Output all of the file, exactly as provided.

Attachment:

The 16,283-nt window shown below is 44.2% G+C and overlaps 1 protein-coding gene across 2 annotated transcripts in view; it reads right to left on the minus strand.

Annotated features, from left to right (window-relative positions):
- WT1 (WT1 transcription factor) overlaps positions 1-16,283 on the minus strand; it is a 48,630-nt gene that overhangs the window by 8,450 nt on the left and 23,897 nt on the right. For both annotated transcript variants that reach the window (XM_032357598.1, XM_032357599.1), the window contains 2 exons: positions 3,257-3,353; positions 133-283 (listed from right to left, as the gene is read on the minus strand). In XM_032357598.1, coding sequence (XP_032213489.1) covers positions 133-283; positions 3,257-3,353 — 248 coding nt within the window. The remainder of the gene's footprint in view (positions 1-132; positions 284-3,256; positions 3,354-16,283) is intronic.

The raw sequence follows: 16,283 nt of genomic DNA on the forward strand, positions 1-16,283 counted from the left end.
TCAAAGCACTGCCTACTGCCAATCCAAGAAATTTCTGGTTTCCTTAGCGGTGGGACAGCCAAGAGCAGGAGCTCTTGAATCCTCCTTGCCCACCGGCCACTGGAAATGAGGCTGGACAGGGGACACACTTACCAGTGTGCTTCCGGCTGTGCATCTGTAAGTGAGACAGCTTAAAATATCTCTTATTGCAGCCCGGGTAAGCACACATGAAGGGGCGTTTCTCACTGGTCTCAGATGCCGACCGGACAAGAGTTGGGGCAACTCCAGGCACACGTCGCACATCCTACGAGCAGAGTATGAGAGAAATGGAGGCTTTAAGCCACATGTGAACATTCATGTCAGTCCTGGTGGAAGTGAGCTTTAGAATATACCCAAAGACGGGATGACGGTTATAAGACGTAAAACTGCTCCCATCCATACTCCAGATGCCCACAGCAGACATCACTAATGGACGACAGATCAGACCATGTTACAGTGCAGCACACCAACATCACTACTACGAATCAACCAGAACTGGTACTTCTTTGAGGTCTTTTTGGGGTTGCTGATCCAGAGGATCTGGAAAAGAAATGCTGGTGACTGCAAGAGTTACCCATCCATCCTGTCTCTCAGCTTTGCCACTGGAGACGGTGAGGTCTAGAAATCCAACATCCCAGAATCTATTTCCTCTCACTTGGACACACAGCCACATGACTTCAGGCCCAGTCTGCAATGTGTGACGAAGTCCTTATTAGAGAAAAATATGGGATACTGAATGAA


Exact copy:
The 16,283-nt window shown below is 44.2% G+C and overlaps 1 protein-coding gene across 2 annotated transcripts in view; it reads right to left on the minus strand.

Annotated features, from left to right (window-relative positions):
- WT1 (WT1 transcription factor) overlaps positions 1-16,283 on the minus strand; it is a 48,630-nt gene that overhangs the window by 8,450 nt on the left and 23,897 nt on the right. For both annotated transcript variants that reach the window (XM_032357598.1, XM_032357599.1), the window contains 2 exons: positions 3,257-3,353; positions 133-283 (listed from right to left, as the gene is read on the minus strand). In XM_032357598.1, coding sequence (XP_032213489.1) covers positions 133-283; positions 3,257-3,353 — 248 coding nt within the window. The remainder of the gene's footprint in view (positions 1-132; positions 284-3,256; positions 3,354-16,283) is intronic.

The raw sequence follows: 16,283 nt of genomic DNA on the forward strand, positions 1-16,283 counted from the left end.
TCAAAGCACTGCCTACTGCCAATCCAAGAAATTTCTGGTTTCCTTAGCGGTGGGACAGCCAAGAGCAGGAGCTCTTGAATCCTCCTTGCCCACCGGCCACTGGAAATGAGGCTGGACAGGGGACACACTTACCAGTGTGCTTCCGGCTGTGCATCTGTAAGTGAGACAGCTTAAAATATCTCTTATTGCAGCCCGGGTAAGCACACATGAAGGGGCGTTTCTCACTGGTCTCAGATGCCGACCGGACAAGAGTTGGGGCAACTCCAGGCACACGTCGCACATCCTACGAGCAGAGTATGAGAGAAATGGAGGCTTTAAGCCACATGTGAACATTCATGTCAGTCCTGGTGGAAGTGAGCTTTAGAATATACCCAAAGACGGGATGACGGTTATAAGACGTAAAACTGCTCCCATCCATACTCCAGATGCCCACAGCAGACATCACTAATGGACGACAGATCAGACCATGTTACAGTGCAGCACACCAACATCACTACTACGAATCAACCAGAACTGGTACTTCTTTGAGGTCTTTTTGGGGTTGCTGATCCAGAGGATCTGGAAAAGAAATGCTGGTGACTGCAAGAGTTACCCATCCATCCTGTCTCTCAGCTTTGCCACTGGAGACGGTGAGGTCTAGAAATCCAACATCCCAGAATCTATTTCCTCTCACTTGGACACACAGCCACATGACTTCAGGCCCAGTCTGCAATGTGTGACGAAGTCCTTATTAGAGAAAAATATGGGATACTGAATGAA